‘Positive action’ could be used for first female Anglican bishop

Women celebrate the decision on the induction of Women Bishops at the Church of England General Synod in York last July.
Women celebrate the decision on the induction of Women Bishops at the Church of England General Synod in York last July.
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Positive discrimination could be used to install female bishops after the law on their appointment is changed next month, a Church of England official said.

The Anglican General Synod is next month expected to pass church legislation allowing men and women to stand for the post when it meets in London, with the first woman likely to be elected next year, its general secretary William Fittall said.

A leading female cleric in Yorkshire is being tipped as being among the first bishops.

Mr Fittall said senior clergy have already been asked to identify potential candidates, with the law permitting “positive action” being used in the rare event of a tie between a man and a woman for the top diocesan role.

He said: “If you say ‘Well, we are under-represented’, and manifestly we are - we haven’t got any (women bishops) because we haven’t allowed them up to now - you are, if there is a dead heat able to say ‘Well we will go for the woman rather than the man’.

“I’m sure that those who are doing selections over the coming period will see this as a rather unusual moment where suddenly you have whole group of people who are in the field, in the frame, who have not been before.”

The first diocese vacancy to come up after the canon law is changed will be Southwell and Nottingham. It will be followed by Gloucester, Oxford and Newcastle.

Several priests whose names have been suggested as the first women bishops include the Very Rev Vivienne Faull, Dean of York Minster, and The Very Rev June Osborne, Dean of Salisbury Cathedral.

Along with gay marriage, the issue of women bishops has dominated religious debate in recent years.

The first women were ordained in 1994 in the Church of England and they now make up about a third of all clergy.

The plan to allow them to stand as bishops was derailed by just six votes cast by lay members in November 2012, causing shock and bitter recriminations within the Church of England and prompting threats of an intervention by Parliament.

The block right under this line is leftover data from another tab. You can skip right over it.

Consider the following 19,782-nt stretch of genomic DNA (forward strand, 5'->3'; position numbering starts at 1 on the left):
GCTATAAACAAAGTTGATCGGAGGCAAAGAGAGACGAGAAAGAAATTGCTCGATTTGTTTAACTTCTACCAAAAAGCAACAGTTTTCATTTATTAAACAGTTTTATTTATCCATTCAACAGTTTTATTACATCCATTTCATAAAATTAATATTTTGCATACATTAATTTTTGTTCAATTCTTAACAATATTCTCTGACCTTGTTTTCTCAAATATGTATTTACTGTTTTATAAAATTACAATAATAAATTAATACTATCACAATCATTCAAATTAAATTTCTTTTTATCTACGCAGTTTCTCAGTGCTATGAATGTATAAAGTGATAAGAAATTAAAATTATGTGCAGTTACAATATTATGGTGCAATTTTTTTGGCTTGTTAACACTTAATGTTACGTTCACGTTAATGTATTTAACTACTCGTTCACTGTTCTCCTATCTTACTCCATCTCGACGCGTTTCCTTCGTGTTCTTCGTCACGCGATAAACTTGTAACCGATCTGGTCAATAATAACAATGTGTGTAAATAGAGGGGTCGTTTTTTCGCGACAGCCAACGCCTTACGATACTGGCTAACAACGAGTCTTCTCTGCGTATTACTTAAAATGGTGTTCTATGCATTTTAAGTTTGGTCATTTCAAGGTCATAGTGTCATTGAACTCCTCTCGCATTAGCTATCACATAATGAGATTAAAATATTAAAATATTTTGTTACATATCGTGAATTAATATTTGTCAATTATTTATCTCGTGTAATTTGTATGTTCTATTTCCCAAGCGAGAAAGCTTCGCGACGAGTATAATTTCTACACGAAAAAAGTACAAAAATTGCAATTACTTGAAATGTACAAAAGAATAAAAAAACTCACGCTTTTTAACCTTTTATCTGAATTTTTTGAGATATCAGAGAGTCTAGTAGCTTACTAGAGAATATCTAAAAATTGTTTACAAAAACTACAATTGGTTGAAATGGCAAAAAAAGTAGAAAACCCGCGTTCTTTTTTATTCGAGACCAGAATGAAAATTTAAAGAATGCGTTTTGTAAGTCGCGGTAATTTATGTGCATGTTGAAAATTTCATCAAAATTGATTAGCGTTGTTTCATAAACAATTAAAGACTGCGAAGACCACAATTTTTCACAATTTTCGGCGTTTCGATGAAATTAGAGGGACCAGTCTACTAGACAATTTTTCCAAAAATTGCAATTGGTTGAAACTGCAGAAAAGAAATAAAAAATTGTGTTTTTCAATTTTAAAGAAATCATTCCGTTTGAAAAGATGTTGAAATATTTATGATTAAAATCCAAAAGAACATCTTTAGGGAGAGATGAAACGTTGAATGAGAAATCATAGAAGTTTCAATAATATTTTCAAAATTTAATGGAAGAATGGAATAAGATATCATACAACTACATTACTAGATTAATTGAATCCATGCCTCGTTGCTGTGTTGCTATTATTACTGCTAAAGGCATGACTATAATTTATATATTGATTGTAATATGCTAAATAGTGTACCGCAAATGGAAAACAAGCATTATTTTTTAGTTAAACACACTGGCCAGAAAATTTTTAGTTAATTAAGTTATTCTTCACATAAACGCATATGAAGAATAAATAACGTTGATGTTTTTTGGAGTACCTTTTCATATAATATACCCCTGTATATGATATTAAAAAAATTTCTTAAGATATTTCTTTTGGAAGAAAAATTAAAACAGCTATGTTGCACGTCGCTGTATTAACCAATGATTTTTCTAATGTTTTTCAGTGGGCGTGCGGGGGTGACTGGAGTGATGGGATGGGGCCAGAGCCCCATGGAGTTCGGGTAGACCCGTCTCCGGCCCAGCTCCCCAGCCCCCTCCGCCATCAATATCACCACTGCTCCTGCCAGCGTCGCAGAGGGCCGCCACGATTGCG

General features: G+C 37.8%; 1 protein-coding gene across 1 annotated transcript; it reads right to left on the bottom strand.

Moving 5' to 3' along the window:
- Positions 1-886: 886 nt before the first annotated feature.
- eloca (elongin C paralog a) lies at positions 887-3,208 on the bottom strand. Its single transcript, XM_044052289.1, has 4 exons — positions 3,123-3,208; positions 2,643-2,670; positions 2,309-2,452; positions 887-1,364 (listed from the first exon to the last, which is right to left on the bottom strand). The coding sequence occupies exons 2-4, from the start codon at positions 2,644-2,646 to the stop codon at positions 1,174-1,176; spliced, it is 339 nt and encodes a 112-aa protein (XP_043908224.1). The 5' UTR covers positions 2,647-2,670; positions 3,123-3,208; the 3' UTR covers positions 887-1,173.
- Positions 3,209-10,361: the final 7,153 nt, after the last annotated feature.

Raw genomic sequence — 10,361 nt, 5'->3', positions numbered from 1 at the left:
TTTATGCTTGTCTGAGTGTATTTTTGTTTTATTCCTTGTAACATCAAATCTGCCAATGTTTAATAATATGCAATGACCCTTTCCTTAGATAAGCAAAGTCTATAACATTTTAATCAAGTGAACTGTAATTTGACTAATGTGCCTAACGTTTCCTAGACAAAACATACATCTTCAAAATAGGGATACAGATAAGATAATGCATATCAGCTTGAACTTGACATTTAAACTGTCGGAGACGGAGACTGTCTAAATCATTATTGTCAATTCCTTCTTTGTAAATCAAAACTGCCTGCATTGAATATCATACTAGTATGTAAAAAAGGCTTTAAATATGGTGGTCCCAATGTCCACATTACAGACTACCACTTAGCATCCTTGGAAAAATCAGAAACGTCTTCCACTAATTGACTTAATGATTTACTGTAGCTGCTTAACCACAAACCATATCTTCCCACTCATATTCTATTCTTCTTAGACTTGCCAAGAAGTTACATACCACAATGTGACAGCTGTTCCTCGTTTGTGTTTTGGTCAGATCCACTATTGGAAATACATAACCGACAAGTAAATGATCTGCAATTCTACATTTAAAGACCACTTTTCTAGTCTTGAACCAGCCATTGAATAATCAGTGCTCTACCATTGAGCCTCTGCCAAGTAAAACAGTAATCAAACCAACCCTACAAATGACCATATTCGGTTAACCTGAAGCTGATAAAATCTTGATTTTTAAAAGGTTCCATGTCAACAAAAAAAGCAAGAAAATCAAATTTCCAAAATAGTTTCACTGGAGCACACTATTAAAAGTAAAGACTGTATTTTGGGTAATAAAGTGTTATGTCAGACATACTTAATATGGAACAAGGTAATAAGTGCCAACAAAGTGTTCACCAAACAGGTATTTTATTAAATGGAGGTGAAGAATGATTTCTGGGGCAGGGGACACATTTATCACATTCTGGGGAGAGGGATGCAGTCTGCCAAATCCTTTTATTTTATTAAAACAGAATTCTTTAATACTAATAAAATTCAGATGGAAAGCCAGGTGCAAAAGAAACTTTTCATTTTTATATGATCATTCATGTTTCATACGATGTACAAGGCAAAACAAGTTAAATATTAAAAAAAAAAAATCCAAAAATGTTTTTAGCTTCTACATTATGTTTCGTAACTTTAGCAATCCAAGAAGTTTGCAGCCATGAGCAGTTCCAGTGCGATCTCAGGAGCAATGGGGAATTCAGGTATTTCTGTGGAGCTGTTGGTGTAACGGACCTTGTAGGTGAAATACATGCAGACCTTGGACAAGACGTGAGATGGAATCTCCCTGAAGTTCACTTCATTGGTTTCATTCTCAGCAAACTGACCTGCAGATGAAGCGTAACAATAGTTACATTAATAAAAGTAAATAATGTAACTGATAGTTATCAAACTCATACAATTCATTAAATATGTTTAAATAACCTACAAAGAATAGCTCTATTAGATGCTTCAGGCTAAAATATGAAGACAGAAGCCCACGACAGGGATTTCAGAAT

It has since been backed by the vast majority of diocese and November’s vote is expected to be a formality.

The measure would see a line added to the start of Canon 33, saying: “A man or woman may be consecrated to the office of bishop.”

Mr Fittall said that bishops had already been invited to identify women priests who might be eligible to stand as a bishop, saying: “When you have half the human race not eligible even for consideration, at the point at which they do become eligible there are manifestly people who might well have been considered in the past, (and) have already done important and senior jobs in the Church of England and it would be surprising if some were not considered suitable for this responsibility.

“So I would be surprised, personally, if we didn’t have the first announcement in 2015.”

Martin Dales, lay member for the Diocese of York in the General Synod, said “My view is that the key issue is to get the right person for the right position.

“There is a wide field now but it’s not people’s gender, it’s what they bring to the post they are appointed to that is important.”

* The synod will also hold a debate next month, backed by the former Diocese of Bradford, on the bedroom tax reflecting concerns over the impact of the levy amid claims it is causing considerable hardship. The move could put the Church on collision course with the Conservatives ahead of the General Election.